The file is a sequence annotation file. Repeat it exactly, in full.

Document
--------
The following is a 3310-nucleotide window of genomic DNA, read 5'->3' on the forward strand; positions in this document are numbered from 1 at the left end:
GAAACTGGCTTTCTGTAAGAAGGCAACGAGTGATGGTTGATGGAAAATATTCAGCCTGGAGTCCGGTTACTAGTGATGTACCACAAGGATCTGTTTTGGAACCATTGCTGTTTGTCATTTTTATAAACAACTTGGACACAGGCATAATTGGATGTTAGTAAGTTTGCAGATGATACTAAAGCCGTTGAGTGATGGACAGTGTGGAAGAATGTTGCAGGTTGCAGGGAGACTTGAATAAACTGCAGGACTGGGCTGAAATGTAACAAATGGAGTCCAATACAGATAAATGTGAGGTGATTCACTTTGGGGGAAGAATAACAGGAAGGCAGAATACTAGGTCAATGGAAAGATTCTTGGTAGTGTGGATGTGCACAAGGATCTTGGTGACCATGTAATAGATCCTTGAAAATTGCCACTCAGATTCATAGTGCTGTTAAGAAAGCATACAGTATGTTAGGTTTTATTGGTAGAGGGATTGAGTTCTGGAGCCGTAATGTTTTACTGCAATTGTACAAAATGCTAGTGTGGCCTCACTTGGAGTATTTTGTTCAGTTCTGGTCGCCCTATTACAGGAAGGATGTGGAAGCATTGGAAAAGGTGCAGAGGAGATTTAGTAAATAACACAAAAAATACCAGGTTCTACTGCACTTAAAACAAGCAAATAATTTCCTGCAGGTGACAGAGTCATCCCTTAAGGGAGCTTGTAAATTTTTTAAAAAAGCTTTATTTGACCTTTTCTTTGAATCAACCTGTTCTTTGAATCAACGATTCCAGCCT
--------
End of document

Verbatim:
The following is a 3310-nucleotide window of genomic DNA, read 5'->3' on the forward strand; positions in this document are numbered from 1 at the left end:
GAAACTGGCTTTCTGTAAGAAGGCAACGAGTGATGGTTGATGGAAAATATTCAGCCTGGAGTCCGGTTACTAGTGATGTACCACAAGGATCTGTTTTGGAACCATTGCTGTTTGTCATTTTTATAAACAACTTGGACACAGGCATAATTGGATGTTAGTAAGTTTGCAGATGATACTAAAGCCGTTGAGTGATGGACAGTGTGGAAGAATGTTGCAGGTTGCAGGGAGACTTGAATAAACTGCAGGACTGGGCTGAAATGTAACAAATGGAGTCCAATACAGATAAATGTGAGGTGATTCACTTTGGGGGAAGAATAACAGGAAGGCAGAATACTAGGTCAATGGAAAGATTCTTGGTAGTGTGGATGTGCACAAGGATCTTGGTGACCATGTAATAGATCCTTGAAAATTGCCACTCAGATTCATAGTGCTGTTAAGAAAGCATACAGTATGTTAGGTTTTATTGGTAGAGGGATTGAGTTCTGGAGCCGTAATGTTTTACTGCAATTGTACAAAATGCTAGTGTGGCCTCACTTGGAGTATTTTGTTCAGTTCTGGTCGCCCTATTACAGGAAGGATGTGGAAGCATTGGAAAAGGTGCAGAGGAGATTTAGTAAATAACACAAAAAATACCAGGTTCTACTGCACTTAAAACAAGCAAATAATTTCCTGCAGGTGACAGAGTCATCCCTTAAGGGAGCTTGTAAATTTTTTAAAAAAGCTTTATTTGACCTTTTCTTTGAATCAACCTGTTCTTTGAATCAACGATTCCAGCCT